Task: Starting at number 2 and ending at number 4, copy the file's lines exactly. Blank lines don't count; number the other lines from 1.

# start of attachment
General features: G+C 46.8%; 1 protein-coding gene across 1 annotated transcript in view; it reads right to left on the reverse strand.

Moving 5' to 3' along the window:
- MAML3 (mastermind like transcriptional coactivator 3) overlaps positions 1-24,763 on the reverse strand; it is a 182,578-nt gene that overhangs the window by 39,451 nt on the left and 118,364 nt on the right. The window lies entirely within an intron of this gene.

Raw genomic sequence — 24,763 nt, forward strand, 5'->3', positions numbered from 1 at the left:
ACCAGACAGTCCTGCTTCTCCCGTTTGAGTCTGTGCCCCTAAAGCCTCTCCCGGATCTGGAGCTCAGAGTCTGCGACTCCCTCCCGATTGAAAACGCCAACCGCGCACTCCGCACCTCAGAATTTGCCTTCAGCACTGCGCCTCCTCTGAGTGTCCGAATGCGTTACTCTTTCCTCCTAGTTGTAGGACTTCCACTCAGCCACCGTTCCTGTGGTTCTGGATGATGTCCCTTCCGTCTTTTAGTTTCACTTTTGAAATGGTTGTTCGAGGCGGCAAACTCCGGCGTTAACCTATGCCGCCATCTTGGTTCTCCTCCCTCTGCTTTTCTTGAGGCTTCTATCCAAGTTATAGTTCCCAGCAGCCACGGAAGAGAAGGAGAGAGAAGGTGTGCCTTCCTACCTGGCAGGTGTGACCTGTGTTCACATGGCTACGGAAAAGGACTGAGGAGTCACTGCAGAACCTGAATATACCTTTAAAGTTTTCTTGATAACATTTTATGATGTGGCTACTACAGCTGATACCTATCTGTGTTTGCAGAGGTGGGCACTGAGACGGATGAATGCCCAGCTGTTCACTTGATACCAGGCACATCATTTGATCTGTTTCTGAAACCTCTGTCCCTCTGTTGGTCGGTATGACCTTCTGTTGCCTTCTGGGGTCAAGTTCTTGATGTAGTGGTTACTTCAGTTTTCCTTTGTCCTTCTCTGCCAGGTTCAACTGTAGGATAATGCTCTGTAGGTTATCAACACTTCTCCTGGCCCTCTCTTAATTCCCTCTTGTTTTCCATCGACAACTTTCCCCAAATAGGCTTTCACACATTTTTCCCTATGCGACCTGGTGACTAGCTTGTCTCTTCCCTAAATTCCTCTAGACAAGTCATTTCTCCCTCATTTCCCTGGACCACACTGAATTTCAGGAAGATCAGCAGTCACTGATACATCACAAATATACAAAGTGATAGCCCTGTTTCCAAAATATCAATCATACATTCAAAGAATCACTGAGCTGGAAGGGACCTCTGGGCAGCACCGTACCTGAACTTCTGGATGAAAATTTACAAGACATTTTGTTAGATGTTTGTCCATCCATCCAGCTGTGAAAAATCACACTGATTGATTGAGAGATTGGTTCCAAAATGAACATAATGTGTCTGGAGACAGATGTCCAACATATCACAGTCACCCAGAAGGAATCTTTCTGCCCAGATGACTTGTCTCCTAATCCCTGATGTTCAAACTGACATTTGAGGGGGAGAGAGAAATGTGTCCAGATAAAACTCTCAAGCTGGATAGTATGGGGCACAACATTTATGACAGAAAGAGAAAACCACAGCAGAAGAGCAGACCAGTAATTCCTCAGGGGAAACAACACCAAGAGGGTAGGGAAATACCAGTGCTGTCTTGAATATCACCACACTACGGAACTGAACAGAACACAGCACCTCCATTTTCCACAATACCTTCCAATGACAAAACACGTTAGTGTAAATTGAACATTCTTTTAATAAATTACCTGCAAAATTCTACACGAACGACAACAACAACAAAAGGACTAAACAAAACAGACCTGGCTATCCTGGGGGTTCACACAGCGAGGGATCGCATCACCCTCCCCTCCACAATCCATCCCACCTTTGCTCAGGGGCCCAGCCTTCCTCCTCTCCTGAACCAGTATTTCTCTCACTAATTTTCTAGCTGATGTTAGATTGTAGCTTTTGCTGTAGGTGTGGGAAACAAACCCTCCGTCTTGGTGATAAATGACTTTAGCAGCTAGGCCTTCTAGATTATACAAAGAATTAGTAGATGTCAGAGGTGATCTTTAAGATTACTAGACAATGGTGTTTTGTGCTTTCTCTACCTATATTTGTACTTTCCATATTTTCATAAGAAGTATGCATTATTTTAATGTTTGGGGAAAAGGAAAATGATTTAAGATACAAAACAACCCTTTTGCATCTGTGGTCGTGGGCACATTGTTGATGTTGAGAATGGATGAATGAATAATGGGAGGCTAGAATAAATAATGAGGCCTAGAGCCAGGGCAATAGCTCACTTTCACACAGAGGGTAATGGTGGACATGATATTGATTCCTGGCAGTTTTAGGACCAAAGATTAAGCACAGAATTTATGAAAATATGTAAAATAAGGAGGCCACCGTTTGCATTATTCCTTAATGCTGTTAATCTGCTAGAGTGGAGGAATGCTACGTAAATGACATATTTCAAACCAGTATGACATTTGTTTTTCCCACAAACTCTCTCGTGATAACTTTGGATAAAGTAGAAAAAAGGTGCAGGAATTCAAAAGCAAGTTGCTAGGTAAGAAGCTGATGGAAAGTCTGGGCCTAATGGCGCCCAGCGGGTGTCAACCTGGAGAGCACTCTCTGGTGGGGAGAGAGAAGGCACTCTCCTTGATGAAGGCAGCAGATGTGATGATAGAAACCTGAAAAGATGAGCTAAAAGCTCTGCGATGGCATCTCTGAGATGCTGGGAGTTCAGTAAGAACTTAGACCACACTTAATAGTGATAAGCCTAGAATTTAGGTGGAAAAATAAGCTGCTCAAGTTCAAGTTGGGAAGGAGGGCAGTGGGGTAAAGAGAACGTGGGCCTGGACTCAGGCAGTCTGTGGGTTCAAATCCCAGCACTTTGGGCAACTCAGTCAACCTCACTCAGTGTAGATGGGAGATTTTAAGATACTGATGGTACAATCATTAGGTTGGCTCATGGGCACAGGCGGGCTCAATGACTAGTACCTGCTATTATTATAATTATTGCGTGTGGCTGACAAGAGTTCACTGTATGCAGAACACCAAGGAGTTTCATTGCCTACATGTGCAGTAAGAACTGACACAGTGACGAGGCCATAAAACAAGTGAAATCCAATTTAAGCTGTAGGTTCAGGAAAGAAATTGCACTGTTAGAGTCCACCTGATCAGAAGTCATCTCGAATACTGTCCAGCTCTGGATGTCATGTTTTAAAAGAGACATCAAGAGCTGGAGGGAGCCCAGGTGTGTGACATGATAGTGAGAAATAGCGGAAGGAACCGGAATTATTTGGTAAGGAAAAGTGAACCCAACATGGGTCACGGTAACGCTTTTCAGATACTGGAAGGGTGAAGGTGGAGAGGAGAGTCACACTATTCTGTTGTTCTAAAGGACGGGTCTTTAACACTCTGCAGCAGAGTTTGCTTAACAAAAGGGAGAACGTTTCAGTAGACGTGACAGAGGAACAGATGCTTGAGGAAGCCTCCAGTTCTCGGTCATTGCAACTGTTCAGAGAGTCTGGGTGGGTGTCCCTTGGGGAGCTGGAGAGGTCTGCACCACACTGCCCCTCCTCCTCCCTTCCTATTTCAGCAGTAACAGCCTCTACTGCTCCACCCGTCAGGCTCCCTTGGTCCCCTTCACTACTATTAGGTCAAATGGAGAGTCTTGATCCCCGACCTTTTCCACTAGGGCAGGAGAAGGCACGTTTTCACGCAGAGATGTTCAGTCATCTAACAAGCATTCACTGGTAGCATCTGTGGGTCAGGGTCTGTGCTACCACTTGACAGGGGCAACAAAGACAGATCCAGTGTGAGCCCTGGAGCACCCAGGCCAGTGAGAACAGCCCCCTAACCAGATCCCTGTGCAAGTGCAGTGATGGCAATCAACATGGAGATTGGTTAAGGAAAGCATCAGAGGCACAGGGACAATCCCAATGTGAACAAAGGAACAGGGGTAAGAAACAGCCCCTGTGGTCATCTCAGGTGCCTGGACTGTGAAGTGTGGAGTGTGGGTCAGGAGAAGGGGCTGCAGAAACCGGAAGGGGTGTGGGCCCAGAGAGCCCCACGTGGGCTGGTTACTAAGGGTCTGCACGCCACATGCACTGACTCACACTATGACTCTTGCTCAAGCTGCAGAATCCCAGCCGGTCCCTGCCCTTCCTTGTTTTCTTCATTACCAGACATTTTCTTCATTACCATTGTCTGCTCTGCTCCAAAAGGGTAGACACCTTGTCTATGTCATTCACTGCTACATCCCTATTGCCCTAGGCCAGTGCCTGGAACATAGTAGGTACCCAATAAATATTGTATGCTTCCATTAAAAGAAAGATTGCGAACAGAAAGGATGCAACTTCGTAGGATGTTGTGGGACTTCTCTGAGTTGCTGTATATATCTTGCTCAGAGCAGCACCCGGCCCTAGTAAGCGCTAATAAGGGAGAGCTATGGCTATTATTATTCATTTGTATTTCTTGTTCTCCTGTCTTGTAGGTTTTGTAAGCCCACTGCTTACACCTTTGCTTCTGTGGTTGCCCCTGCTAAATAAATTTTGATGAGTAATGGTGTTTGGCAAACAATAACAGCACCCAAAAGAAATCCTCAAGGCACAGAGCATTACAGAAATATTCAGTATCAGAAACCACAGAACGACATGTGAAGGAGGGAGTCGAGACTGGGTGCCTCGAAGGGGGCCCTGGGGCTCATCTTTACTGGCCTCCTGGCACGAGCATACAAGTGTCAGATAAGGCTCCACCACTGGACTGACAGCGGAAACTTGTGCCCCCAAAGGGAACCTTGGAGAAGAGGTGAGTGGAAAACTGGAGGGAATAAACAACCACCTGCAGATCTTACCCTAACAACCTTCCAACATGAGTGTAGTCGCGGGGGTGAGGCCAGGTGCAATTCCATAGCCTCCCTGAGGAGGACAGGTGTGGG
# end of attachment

Moving 5' to 3' along the window:
- MAML3 (mastermind like transcriptional coactivator 3) overlaps positions 1-24,763 on the reverse strand; it is a 182,578-nt gene that overhangs the window by 39,451 nt on the left and 118,364 nt on the right. The window lies entirely within an intron of this gene.

Raw genomic sequence — 24,763 nt, forward strand, 5'->3', positions numbered from 1 at the left: